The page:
For years, the prospect of a Universal Basic Income (or negative income tax) has been left to the political fringes. Many say giving a tax-free cash payment to every adult, regardless of employment-status, background or income would be economically and politically unfeasible. But arguably brave and unique policies are required if we are to recover from the corona-induced economic crisis.
The key principle behind a basic income is providing everyone with a baseline level of security. With approximately 14.5m people in the UK living in poverty before the pandemic, inequality and wealth redistribution is an issue that needs to be addressed. If people received a regular payment every month, they would worry less about food and housing.
The most obvious opposition to UBI is the cost.
Citizens Advice say £960 per month is the sum necessary for avoiding personal debt. If the government was to give every adult £960 a month it would cost £580bn per year. Pre-pandemic, total government expenditure was £800bn.
However, UBI would wipe away the need for existing benefits such as universal credit and pension services. Streamlining the system by removing the need for means-testing would remove another substantial cost. The basic income network estimates that the gross cost of UBI would actually come to £63bn a year, which is far less than the £93bn currently spent on corporate subsidies and tax breaks. The basic income network also argue that the economic growth enabled by UBI would cause the scheme to become cheaper relative to GDP.
There could be some obstacles following implementation though.
Some claim by delinking work and income, we’ll be rewarding people for not working or participating in society. Given the ‘universal’ nature of the scheme, it also wouldn’t directly target poverty. Solving these possible downfalls requires finding the right amount to give people. We’d need to strike a balance that allows us to avoid absolute poverty, whilst still incentivising us to work. A higher rate of tax could stop the highest earners from further entrenching inequality.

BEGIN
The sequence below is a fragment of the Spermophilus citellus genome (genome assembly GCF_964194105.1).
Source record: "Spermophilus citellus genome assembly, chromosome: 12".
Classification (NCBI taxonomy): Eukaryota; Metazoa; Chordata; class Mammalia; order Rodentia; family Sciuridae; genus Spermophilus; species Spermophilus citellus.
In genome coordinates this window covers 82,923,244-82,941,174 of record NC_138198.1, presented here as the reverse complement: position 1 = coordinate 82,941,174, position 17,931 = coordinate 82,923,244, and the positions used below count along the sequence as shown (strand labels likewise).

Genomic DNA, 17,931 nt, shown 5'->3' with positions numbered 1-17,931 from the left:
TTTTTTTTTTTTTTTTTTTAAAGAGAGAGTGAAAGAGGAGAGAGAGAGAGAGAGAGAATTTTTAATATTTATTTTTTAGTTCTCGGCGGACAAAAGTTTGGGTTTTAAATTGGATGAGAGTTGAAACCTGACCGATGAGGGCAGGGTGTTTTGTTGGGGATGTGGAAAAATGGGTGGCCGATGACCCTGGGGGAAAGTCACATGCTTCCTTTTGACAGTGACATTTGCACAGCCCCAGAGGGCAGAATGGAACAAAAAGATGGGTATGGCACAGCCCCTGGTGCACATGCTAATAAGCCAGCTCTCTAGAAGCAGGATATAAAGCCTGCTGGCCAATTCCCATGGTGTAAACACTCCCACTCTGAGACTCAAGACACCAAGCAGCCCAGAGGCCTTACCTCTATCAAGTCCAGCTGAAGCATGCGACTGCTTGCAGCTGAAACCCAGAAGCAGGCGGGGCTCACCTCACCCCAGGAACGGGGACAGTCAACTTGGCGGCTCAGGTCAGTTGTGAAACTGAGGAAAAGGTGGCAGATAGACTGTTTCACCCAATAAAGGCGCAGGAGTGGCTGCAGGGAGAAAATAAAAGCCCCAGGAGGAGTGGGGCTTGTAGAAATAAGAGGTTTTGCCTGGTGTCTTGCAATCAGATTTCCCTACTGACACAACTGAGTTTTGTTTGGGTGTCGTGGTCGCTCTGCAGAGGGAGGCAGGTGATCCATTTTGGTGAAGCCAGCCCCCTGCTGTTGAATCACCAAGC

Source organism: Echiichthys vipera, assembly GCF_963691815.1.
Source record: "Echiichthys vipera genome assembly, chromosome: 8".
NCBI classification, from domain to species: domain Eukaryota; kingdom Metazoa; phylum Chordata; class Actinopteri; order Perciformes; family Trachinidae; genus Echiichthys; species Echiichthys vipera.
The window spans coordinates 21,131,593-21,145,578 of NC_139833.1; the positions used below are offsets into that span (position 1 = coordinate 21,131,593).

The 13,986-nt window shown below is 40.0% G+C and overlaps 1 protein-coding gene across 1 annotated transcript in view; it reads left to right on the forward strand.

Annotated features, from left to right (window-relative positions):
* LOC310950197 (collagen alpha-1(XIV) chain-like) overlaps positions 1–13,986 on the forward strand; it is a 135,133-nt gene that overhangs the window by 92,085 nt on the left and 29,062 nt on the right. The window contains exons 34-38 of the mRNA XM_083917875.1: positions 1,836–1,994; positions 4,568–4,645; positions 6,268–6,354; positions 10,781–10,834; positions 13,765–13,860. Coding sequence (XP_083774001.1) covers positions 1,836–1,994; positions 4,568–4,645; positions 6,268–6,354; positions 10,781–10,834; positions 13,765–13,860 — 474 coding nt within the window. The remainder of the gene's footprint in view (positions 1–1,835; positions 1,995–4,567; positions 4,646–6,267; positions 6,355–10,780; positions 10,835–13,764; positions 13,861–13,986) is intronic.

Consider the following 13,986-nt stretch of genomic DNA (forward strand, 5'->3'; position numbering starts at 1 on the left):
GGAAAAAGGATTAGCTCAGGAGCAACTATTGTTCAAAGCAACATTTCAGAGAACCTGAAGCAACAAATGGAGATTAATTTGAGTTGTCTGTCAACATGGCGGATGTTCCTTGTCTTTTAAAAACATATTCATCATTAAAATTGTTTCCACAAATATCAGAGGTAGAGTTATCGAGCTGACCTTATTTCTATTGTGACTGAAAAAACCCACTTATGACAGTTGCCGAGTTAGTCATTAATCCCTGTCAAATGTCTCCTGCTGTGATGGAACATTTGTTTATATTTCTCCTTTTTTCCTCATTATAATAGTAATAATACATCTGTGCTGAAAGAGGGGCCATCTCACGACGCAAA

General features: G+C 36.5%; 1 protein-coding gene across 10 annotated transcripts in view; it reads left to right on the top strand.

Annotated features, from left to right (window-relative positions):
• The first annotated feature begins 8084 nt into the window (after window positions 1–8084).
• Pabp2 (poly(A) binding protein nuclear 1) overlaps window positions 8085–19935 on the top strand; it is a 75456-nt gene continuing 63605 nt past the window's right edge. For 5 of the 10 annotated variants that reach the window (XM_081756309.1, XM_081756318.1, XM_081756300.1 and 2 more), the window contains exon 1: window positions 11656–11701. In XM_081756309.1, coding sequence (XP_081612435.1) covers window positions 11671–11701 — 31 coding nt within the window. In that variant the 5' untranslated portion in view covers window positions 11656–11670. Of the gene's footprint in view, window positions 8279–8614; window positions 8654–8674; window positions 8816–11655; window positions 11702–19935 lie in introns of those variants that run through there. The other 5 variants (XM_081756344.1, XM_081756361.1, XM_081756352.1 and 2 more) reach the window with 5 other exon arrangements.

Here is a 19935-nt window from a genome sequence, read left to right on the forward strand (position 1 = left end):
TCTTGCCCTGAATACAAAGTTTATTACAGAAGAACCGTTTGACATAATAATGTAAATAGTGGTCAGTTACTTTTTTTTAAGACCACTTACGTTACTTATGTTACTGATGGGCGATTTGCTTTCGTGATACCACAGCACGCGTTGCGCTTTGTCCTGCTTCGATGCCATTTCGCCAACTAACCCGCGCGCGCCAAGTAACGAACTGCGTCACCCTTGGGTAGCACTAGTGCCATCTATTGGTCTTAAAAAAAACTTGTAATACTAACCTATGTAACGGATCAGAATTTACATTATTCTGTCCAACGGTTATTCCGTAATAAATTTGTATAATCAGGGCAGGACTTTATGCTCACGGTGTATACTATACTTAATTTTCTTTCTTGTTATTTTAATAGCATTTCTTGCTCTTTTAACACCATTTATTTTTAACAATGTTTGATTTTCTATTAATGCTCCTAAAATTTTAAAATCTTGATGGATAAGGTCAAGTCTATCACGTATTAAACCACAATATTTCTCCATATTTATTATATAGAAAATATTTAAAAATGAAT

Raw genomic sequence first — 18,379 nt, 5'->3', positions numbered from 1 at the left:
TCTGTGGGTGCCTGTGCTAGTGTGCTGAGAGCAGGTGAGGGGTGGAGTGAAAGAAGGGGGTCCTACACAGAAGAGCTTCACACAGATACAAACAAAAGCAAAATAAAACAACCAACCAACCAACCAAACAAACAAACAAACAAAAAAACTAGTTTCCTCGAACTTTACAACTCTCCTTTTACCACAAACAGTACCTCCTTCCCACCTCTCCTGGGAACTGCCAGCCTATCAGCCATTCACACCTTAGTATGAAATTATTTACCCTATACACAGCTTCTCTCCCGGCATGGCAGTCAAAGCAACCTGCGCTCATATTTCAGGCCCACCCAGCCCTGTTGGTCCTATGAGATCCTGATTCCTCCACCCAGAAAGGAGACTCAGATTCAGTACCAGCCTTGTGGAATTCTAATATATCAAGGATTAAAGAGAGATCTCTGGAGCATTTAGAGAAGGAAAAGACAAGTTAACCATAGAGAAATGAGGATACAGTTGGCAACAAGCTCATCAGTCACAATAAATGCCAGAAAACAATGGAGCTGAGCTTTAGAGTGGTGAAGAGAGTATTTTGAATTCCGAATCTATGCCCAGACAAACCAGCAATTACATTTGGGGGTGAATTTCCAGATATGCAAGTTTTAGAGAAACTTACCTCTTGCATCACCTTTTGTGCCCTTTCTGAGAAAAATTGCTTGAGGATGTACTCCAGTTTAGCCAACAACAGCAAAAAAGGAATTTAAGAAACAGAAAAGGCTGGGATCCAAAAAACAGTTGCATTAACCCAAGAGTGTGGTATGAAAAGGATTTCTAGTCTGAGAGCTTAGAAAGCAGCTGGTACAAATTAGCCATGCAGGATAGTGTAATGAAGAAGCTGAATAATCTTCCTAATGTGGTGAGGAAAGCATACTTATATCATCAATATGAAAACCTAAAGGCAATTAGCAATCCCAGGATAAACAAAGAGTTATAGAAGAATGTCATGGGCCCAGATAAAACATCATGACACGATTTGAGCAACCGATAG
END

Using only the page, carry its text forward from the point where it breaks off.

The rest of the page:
The benefits aren’t limited to those living in poverty. It is generally accepted that “work” is something that you get paid to do although an estimated 26% of the UK population provides some form of unpaid care work for another adult. A disproportionate number of carers are women, and many are having to mix caring duties with a full-time job. A basic income would allow more time to be spent caring for family, which would in turn provide greater comfort for full-time carers and ease the burden on state social care.
UBI would also improve financial independence and foster innovation. Sufferers of domestic abuse, the vast majority of which are women, often cannot leave a potentially fatally dangerous situation because they are financially dependent on an abusive partner. If they had their own financial independence, then a barrier for leaving may be removed.
Providing a financial safety net would encourage people to take entrepreneurial risks. When the cost of failure isn’t so high, people will no longer feel so tied down to low paying jobs. This could encourage people to set up their own business, pursue artistic passions or even spend more time volunteering in their community.